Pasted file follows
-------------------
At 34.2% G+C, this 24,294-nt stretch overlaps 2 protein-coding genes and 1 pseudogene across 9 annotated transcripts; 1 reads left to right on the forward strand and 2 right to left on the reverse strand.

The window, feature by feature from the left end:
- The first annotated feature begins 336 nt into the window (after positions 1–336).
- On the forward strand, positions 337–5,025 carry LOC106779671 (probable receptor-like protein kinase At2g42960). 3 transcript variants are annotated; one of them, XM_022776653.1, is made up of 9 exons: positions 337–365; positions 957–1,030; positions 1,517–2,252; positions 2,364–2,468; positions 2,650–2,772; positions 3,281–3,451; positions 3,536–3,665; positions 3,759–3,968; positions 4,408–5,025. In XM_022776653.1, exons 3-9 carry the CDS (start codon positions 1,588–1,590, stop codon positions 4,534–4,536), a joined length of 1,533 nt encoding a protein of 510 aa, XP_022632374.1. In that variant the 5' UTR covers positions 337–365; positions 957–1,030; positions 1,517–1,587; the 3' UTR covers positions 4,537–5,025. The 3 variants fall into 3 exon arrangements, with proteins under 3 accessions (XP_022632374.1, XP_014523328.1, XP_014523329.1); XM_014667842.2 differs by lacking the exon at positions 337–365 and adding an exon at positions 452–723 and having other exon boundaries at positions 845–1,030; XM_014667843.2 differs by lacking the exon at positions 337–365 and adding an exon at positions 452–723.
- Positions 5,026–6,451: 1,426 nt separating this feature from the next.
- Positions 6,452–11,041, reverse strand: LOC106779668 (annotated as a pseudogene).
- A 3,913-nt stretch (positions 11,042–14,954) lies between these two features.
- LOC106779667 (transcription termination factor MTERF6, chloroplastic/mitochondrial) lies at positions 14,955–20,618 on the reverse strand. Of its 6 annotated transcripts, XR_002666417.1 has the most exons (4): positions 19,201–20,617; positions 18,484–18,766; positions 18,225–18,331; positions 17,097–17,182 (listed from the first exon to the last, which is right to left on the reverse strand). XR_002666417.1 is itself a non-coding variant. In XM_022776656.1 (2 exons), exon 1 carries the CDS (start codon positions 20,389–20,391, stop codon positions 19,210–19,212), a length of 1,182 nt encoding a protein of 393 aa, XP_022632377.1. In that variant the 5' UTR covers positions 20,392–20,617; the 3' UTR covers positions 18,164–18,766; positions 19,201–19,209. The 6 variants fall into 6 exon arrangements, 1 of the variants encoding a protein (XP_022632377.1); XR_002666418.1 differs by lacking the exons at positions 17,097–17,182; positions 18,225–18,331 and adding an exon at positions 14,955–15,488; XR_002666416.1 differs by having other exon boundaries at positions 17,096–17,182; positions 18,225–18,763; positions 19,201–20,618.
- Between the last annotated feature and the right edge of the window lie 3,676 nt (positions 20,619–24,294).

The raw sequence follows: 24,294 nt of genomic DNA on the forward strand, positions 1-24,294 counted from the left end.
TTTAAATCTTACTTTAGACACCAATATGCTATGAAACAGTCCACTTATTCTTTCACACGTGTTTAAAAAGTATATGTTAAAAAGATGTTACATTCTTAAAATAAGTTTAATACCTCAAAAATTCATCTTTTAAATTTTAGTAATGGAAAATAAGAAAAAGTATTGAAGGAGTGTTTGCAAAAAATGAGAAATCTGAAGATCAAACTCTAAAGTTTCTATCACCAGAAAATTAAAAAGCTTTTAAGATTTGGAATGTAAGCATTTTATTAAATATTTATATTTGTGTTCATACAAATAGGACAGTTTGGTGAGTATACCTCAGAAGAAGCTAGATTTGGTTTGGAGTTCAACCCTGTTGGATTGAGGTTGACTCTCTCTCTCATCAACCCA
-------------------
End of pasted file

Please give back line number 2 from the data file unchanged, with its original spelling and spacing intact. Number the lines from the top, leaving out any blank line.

The window, feature by feature from the left end: